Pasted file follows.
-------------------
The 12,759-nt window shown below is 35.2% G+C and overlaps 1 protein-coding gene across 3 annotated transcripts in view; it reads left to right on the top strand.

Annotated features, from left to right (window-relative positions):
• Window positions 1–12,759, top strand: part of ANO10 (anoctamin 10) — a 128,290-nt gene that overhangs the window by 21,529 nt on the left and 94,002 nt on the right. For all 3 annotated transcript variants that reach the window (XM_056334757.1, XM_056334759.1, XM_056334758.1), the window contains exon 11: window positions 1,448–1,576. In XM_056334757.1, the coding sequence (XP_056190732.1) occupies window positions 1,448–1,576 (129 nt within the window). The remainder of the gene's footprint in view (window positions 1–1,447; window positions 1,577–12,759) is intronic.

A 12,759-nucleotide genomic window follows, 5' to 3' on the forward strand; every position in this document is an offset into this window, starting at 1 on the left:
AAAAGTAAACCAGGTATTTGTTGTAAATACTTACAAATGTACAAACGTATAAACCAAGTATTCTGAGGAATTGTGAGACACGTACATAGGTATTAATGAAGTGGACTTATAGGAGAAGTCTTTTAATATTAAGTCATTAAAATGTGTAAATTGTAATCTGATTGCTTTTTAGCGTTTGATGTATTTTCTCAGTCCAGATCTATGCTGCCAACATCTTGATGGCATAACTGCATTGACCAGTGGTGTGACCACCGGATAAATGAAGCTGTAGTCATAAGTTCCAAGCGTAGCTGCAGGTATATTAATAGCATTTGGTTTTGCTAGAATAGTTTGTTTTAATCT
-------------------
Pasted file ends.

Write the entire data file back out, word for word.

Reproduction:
The 12,759-nt window shown below is 35.2% G+C and overlaps 1 protein-coding gene across 3 annotated transcripts in view; it reads left to right on the top strand.

Annotated features, from left to right (window-relative positions):
• Window positions 1–12,759, top strand: part of ANO10 (anoctamin 10) — a 128,290-nt gene that overhangs the window by 21,529 nt on the left and 94,002 nt on the right. For all 3 annotated transcript variants that reach the window (XM_056334757.1, XM_056334759.1, XM_056334758.1), the window contains exon 11: window positions 1,448–1,576. In XM_056334757.1, the coding sequence (XP_056190732.1) occupies window positions 1,448–1,576 (129 nt within the window). The remainder of the gene's footprint in view (window positions 1–1,447; window positions 1,577–12,759) is intronic.

A 12,759-nucleotide genomic window follows, 5' to 3' on the forward strand; every position in this document is an offset into this window, starting at 1 on the left:
AAAAGTAAACCAGGTATTTGTTGTAAATACTTACAAATGTACAAACGTATAAACCAAGTATTCTGAGGAATTGTGAGACACGTACATAGGTATTAATGAAGTGGACTTATAGGAGAAGTCTTTTAATATTAAGTCATTAAAATGTGTAAATTGTAATCTGATTGCTTTTTAGCGTTTGATGTATTTTCTCAGTCCAGATCTATGCTGCCAACATCTTGATGGCATAACTGCATTGACCAGTGGTGTGACCACCGGATAAATGAAGCTGTAGTCATAAGTTCCAAGCGTAGCTGCAGGTATATTAATAGCATTTGGTTTTGCTAGAATAGTTTGTTTTAATCT